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The Independent Critic

Daniel Craig, Helen McCrory, Naomie Harris, Javier Bardem, Judi Dench, Ralph Fiennes
Sam Mendes
Ian Fleming (Novels), John Logan, Neal Purvis, Patrick Marber, Robert Wade
Rated PG-13
143 Mins.
Columbia Pictures
Blu-ray Special Features include; Shooting Bond; Intro; Opening Sequence; The Title Sequence; 007; Q;
DB5; Women; Villains; Action; Locations; Music; End Sequence; M; The Future; Skyfall Premiere Commentaries

 It's No Hype! "Skyfall" May Be The Best Bond Film Yet! 
Perhaps better than any other James Bond film, and that's saying quite a bit, Skyfall captures the past, present and future of James Bond in a way that is both extraordinarily exciting and surprisingly thought-provoking. Skyfall features a more introspective Bond, but not in that dreadful way that implies a talking head motion picture. There's still plenty of excitement to be found in Skyfall, but it's wrapped around a James Bond who feels more authentic, more humane and, dare I say it, even a tad more vulnerable.

This is not the James Bond that we want long-term, but it's the perfect manifestation of James Bond right now - A new vision of Bond that feels wholly satisfying without compromising on the electrifying. Daniel Craig returns in fine fashion for his third adventure as Bond, though I'd still like to forget Quantum of Solace, and with Sam Mendes at the helm he may very well have created the best film in half-century series.

With Skyfall, Bond returns from the dead ... or at least from having been left for dead. His return is marked by the loyalty we've come to expect from Bond, a loyalty to M (a returning Judi Dench). We kick things off with the awareness that a secret file has been snatched from the hands of MI6, and it's a file with a wealth of top secret information that threatens both national security and the security of a good number of MI6's agents including M. The bad guy in this case, Silva (Javier Bardem), is a blond-coiffed cyber-terrorist with all the charm and quirkiness that we love in our Bond villains. By this time, however, everyone is starting to doubt the need for Bond and others like him. In a world where information and mayhem can be created at the push of a button, Bond and M and everyone like them has become a bit "old school," at least according to M's new boss, Mallory (Ralph Fiennes).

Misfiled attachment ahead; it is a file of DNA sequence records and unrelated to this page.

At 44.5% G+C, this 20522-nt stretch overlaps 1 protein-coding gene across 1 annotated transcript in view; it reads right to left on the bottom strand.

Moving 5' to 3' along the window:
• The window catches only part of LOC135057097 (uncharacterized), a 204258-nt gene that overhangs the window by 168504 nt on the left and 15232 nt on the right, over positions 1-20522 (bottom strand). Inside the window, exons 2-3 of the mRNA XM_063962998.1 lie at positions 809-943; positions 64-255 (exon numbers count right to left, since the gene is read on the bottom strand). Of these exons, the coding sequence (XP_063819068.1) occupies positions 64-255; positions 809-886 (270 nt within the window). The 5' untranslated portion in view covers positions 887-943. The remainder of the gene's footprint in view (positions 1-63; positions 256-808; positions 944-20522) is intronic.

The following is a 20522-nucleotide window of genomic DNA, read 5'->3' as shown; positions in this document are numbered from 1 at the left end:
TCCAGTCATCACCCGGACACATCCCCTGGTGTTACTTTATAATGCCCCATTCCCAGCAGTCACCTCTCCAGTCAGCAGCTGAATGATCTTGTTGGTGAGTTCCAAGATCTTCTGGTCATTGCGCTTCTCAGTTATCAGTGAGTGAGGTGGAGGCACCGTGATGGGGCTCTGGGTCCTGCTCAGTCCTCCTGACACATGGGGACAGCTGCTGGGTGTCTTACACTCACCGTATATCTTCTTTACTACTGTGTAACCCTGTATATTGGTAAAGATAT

Inspired by his loyalty to M, Bond resurfaces when Silva begins to target M with his terrorism.

Despite possessing a deeper humanity and a heartier human spirit, Skyfall still also follows through with an abundance of chase scenes and exciting globe-hopping. Trademark Bond nods are here, as well, including the Aston-Martin, martinis and, of course, an abundance of gadgets courtesy of Q (Ben Whishaw). A Bond flick wouldn't be a Bond flick without our hero's obligatory travels, and Skyfall takes Bond from Turkey to London to Shanghai to Macau and on to Scotland, where he'll encounter a spot-on Kincade (Albert Finney).

D.P. extraordinaire Roger Deakins works his magic here with the most vibrant Bond camera work in years, including an exciting and vibrant opening sequence and a Shanghai shoot-out that is the stuff of wonder. Deakins manages to keep the Bond classicism while beautifully utilizing all the latest contemporary technology.

Unlike this weekend's other opening pic, Lincoln, Skyfall does an excellent job of utilizing its supporting players all the way down to its bit parts. Judi Dench is again terrific as M, here possessing a sort of steely-eyed focus that makes you realize she's still got it even if she has gotten older. Ralph Fiennes exudes confidence as Mallory, while Ben Whishaw is a blast as the nerdish gadget dude who keeps Bond well equipped. While he may never rise to the level of evil that he achieved in No Country for Old Men, Javier Bardem is simply stellar as Silva, a man who is impossibly evil yet just as impossible to hate.

It's unfathomable that Skyfall won't be the biggest Bond film yet, with an abundance of advance hype and a film that manages to live up to it. Opening weekend should be fantastic, but word of mouth should guarantee that the sky doesn't fall for Skyfall for quite some time.

© Written by Richard Propes
The Independent Critic